Manhattan Institute for Policy Research.
Subscribe   Subscribe   MI on Facebook Find us on Twitter Find us on Instagram      

“Unless we can make the philosophic foundations of a free society once more a living intellectual issue, and its implementation a task which challenges the ingenuity and imagination of our liveliest minds, the prospects of freedom are indeed dark. But if we can regain that belief in the power of ideas which was the mark of liberalism at its best, the battle is not lost . . .” – F.A. Hayek




The Redistribution Recession: How Labor Market Distortions Contracted the Economy
By Casey Mulligan

June 25, 2014





Tombstone: The Great Chinese Famine 1958-1962
By Yang Jisheng

May 29, 2013

"Human memory is the ladder on which a country and a people advance. . .The authorities in a totalitarian system strive to conceal their faults and extol their merits, gloss over their errors and forcibly eradicate all memory of man-made calamity, darkness, and evil. . .I erect this tombstone so that people will remember and henceforth renounce manmade calamity, darkness, and evil." – Yang Jisheng


First Principles: Five Keys to Restoring America's Prosperity
By John B. Taylor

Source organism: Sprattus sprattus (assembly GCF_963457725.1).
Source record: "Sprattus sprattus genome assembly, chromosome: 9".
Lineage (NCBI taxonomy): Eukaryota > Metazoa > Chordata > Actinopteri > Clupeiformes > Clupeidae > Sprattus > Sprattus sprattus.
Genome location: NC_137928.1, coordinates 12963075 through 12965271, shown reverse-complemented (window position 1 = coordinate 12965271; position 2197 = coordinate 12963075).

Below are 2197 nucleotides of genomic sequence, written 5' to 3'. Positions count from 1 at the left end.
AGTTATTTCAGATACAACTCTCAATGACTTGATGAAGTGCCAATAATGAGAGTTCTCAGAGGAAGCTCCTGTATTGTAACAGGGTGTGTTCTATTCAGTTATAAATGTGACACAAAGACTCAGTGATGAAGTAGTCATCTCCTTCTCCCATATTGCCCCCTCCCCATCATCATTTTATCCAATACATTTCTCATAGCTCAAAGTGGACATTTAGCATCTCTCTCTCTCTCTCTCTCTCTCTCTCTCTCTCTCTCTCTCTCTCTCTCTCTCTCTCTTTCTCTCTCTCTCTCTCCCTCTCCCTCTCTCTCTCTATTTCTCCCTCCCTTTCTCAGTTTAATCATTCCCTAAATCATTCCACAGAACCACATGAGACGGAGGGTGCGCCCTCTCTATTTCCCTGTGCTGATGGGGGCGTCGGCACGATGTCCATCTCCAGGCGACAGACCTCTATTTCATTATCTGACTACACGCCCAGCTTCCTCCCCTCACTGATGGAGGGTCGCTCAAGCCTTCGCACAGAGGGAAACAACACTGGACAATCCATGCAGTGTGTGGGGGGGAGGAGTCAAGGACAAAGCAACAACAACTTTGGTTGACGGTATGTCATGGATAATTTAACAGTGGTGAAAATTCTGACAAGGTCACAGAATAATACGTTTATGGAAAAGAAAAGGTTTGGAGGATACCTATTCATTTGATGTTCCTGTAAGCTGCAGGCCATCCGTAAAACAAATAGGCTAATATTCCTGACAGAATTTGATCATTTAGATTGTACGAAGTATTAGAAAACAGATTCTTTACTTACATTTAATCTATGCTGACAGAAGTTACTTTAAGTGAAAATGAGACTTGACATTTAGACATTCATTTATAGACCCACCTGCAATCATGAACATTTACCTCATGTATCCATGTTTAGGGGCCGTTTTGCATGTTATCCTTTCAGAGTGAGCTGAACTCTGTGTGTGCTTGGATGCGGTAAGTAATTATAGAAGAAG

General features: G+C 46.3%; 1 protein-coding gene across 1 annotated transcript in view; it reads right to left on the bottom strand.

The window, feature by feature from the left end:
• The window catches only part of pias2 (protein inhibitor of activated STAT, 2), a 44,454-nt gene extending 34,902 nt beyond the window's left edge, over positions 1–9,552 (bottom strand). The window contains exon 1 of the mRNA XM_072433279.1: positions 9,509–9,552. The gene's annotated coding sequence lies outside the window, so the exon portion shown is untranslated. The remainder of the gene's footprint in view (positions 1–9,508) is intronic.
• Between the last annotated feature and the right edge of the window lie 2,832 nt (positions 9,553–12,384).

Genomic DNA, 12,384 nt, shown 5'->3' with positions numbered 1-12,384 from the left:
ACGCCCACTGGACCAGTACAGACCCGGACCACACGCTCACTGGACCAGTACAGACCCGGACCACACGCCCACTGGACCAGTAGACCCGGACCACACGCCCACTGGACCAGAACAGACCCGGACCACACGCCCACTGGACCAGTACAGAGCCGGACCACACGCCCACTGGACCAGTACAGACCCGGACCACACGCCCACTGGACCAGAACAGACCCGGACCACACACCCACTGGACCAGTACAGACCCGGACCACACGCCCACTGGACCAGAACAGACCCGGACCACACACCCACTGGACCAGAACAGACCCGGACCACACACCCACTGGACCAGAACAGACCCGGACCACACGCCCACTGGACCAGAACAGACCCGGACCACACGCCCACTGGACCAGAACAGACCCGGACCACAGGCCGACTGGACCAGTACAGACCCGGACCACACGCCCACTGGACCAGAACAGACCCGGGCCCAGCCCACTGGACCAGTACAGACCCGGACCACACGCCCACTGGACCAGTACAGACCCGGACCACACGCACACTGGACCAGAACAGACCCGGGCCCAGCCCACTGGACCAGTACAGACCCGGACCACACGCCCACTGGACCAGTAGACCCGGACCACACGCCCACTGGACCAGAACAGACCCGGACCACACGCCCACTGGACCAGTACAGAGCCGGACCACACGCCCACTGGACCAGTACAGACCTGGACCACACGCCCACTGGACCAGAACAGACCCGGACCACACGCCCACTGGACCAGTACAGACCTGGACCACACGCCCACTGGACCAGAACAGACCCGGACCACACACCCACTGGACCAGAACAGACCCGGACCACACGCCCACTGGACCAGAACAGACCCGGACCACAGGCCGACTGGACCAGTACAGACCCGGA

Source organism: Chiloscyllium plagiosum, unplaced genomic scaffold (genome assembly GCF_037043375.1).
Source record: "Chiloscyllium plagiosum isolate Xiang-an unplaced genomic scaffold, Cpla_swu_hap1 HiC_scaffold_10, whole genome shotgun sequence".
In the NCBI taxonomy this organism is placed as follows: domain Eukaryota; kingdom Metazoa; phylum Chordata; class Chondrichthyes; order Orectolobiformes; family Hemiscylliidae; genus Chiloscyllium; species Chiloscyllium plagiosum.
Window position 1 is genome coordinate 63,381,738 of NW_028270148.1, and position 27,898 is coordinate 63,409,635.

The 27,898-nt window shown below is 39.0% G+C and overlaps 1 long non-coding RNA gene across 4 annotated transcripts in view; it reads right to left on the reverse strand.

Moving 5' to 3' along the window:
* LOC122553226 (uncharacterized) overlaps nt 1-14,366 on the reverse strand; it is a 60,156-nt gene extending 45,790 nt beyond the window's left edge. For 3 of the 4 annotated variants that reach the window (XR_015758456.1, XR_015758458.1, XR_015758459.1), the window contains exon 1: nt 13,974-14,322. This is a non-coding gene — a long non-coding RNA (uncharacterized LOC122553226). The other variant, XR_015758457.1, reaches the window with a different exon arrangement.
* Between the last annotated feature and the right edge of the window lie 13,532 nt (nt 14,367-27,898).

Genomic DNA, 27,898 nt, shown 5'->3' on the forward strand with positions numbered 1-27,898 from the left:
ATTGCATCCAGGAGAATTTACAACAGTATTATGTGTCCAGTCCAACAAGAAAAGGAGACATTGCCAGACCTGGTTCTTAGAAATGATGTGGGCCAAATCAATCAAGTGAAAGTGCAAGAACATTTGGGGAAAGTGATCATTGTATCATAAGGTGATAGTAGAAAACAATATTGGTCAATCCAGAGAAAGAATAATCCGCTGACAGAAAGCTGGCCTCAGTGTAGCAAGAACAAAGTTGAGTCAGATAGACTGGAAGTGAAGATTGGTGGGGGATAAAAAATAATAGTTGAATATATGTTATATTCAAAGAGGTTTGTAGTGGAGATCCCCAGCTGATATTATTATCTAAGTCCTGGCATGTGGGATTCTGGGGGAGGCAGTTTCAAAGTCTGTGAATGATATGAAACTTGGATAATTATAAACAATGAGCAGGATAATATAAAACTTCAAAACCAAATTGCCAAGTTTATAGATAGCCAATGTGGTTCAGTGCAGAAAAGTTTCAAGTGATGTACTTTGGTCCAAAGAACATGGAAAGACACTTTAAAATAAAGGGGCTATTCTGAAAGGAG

May 31, 2012
Why We Still Need to Read Hayek
By John B. Taylor
"A reform strategy built on more predictable, rules-based fiscal, monetary and regulatory policies will help restore economic prosperity. That will be a daunting task, of course, but as they undertake the necessary changes, reformers should pay close attention to what the great economist and philosopher Friedrich A. Hayek wrote in the middle years of the last century." – John Taylor


The Rational Optimist
By Matt Ridley

September 26, 2011
The Rational Optimist: How Prosperity Evolves
By Matt Ridley

"As Hayek understood, it is human collaboration that is necessary for society to work . . . the key feature of trade is that it enables us to work for each other not just for ourselves; that attempts at self-sufficiency are the true form of selfishness as well as the quick road to poverty; and that authoritarian, top-down rule is not the source of order or progress" – Matt Ridley


Money, Markets and Sovereignty
By Benn Steil and Manuel Hinds

November 30, 2010
Hayek and the Dangers of Monetary Nationalism
By Manuel Hinds
Towards a Common Sense Currency
By Benn Steil